Joseph Kosuth – Agnosia

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Joseph Kosuth is one of the pioneers of conceptual and installation art. The creator of language-based works connected with broader fields as philosophy, psychology and literature, Kosuth constantly investigates the role of language and meaning within art. Neon installation, a kind of a ‘democratic’ medium used by Kosuth in many art projects,  takes new dimensions at Sean Kelly Gallery New York which currently hosts a Joseph Kosuth major retrospective.

Agnosia, an Illuminated Ontology‘ reunites over 40 of Joseph Kosuth works dating from 1960s to the present. The neon words and pictograms covering walls, ceiling and columns in a total architectural effect, propose the experience of an exquisite space opened to visitors till December 19.

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images via designboom.com

Floating Flower Garden

TeamLab, formed in 2001, is a collaborative, interdisciplinary creative group that brings together professionals from various fields of practice in the digital society: artists, programmers, engineers, CG animators, mathematicians, architects, web and print graphic designers and editors. Referring to themselves as “Ultra-technologists,” their aim is to achieve a balance between art, science, technology and creativity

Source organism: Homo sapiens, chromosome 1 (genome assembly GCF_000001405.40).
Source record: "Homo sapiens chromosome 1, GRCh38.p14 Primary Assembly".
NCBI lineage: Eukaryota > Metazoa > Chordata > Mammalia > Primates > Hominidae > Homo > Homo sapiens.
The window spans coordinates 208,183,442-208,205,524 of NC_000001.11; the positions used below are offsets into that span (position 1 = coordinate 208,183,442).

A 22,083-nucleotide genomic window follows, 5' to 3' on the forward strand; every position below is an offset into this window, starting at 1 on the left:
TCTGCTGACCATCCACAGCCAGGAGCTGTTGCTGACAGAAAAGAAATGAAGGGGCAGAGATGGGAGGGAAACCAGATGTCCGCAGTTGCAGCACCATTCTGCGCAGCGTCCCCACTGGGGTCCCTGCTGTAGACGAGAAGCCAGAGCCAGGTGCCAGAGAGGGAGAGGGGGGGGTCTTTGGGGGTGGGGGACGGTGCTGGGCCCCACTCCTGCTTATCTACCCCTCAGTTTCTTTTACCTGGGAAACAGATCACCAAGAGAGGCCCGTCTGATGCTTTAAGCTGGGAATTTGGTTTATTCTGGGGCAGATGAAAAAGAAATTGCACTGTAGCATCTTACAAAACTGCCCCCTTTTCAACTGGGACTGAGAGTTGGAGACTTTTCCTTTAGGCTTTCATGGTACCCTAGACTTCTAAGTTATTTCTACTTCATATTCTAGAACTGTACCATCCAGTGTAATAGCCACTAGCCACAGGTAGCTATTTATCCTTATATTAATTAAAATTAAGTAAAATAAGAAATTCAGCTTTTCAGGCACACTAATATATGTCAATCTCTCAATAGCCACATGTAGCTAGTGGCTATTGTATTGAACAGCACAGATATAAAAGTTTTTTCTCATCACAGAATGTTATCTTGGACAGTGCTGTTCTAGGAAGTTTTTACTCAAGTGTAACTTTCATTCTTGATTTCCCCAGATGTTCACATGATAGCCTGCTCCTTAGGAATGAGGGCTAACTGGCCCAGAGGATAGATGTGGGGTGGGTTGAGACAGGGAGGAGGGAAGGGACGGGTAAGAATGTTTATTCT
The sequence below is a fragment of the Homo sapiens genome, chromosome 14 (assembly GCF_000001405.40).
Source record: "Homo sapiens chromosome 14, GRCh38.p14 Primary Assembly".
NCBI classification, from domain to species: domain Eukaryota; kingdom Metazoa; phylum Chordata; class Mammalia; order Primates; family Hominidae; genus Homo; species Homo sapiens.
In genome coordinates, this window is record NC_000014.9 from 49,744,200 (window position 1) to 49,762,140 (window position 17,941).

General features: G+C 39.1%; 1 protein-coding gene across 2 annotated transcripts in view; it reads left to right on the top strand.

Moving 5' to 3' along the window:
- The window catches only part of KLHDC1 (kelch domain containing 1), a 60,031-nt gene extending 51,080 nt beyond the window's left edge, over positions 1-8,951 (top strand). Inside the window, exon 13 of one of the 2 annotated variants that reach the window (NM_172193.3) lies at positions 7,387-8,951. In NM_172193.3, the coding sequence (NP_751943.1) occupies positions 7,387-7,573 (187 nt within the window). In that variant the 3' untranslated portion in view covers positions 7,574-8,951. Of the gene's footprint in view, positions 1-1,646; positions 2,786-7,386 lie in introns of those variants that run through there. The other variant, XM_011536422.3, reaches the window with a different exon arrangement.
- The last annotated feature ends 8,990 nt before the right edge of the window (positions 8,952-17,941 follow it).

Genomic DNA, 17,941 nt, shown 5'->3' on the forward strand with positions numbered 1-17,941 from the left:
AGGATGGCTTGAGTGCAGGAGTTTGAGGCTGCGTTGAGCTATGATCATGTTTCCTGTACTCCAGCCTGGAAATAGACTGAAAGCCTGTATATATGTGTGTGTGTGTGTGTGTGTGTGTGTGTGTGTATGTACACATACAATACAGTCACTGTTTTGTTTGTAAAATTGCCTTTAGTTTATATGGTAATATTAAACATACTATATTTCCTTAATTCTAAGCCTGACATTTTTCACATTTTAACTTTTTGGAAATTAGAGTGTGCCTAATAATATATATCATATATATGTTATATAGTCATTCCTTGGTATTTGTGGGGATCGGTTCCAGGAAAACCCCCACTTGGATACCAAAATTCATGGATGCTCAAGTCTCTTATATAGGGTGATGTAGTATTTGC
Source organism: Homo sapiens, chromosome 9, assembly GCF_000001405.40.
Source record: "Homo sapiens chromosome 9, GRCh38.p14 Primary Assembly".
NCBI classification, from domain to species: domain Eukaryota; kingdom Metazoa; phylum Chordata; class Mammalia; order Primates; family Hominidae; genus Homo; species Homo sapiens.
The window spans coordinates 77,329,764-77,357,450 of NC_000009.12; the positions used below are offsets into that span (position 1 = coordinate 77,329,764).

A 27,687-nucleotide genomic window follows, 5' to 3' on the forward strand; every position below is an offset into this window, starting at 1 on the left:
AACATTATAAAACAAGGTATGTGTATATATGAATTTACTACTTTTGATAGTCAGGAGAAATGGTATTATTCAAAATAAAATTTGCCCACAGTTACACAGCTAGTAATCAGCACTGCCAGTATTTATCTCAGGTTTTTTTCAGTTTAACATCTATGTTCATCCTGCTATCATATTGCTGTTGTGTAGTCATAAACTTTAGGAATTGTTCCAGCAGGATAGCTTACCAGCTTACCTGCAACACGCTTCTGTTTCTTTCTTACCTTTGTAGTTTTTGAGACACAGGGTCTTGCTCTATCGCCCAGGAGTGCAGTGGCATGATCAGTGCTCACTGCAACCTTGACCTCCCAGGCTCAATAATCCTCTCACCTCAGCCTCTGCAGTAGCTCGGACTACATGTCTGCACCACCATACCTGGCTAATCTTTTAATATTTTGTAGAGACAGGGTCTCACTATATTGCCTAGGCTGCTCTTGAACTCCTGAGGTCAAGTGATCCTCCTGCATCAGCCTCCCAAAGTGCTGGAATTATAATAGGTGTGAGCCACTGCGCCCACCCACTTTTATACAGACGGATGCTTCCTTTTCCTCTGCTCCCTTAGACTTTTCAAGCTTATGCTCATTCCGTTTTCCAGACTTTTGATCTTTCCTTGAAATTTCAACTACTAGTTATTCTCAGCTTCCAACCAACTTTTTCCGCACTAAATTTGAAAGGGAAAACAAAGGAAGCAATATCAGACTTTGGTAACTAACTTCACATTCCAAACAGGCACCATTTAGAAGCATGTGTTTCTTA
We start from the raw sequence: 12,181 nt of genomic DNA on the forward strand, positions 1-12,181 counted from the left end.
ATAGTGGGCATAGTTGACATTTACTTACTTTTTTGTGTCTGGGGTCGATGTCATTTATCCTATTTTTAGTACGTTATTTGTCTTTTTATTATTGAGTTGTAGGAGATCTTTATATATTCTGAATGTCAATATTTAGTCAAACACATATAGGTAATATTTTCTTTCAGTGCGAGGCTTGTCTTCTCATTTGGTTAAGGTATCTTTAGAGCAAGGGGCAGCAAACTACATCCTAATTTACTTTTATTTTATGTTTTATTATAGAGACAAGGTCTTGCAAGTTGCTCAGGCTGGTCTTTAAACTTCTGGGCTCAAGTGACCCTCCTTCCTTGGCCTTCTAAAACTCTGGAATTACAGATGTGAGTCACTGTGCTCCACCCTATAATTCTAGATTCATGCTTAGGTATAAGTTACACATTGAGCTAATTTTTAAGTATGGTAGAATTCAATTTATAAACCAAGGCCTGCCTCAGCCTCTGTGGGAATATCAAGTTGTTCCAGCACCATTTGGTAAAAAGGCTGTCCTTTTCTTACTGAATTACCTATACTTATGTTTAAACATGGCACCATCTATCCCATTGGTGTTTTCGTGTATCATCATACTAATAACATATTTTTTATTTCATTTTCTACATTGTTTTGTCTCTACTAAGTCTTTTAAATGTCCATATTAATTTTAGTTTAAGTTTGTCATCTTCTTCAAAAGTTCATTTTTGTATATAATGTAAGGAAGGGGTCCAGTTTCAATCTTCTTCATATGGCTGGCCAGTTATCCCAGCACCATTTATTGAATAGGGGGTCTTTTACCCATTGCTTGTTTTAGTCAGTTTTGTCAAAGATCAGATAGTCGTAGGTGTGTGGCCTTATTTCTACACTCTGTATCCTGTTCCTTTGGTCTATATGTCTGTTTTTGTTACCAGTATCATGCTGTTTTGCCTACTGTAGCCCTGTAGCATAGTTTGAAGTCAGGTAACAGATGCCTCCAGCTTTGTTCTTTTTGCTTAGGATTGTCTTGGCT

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Their recent project titled Floating Flower Garden – Flowers and I are of the same root, the Garden and I are one, was on show at Maison et Objet Paris – a major event for professionals working in the art of living in all its rich and varied expressions. Previously exhibited at Tokyo’s Miraikan National Museum of Emerging Science and Innovation, TeamLab’s flower installation is an interactive project providing the visitors with a particular experience. 

Floating Flower Garden is designed so that viewers can walk through a suspended garden while sensors detecting the presence of the viewer cause the flowers to rise upwards all at once, creating a hemispherical space with the viewer at its center.

Inspired by Japanese Zen gardens, the interactive floating flower garden is conceived as a place where viewers are immersed in flowers, becoming one with the garden itself. I found this creative/conceptual approach both contemporary and sublime.

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Floating Flower Garden – Flowers and I are of the same root, the Garden and I are one – TeamLab‘s art installation

Stiff Drapery

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Martijn Van Strien – piece from Dystopian Brutalist Outerwear collection, tarpaulin

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Danh Vo – detail of We the People project (deconstructing the Statue of Liberty), copper







Alexis and Isabelle – photos from Blossom series

Isabelle Chapuis and Alexis Pichot (simply known as Alexis and Isabelle) are the authors of several interesting photo projects combining art and fashion. Working subtly with light effects and colored smoke, they fill their images with a mysterious atmosphere.  The ‘Blossom’ photo series, for which the photographers have also used their signature smoke bombs, evokes a journey of fantasy. In artists words: “We read in the smoke, as we guess in the clouds, forms of the imagination; ghostly presence that has been or will be: everyone is free to see what they like“.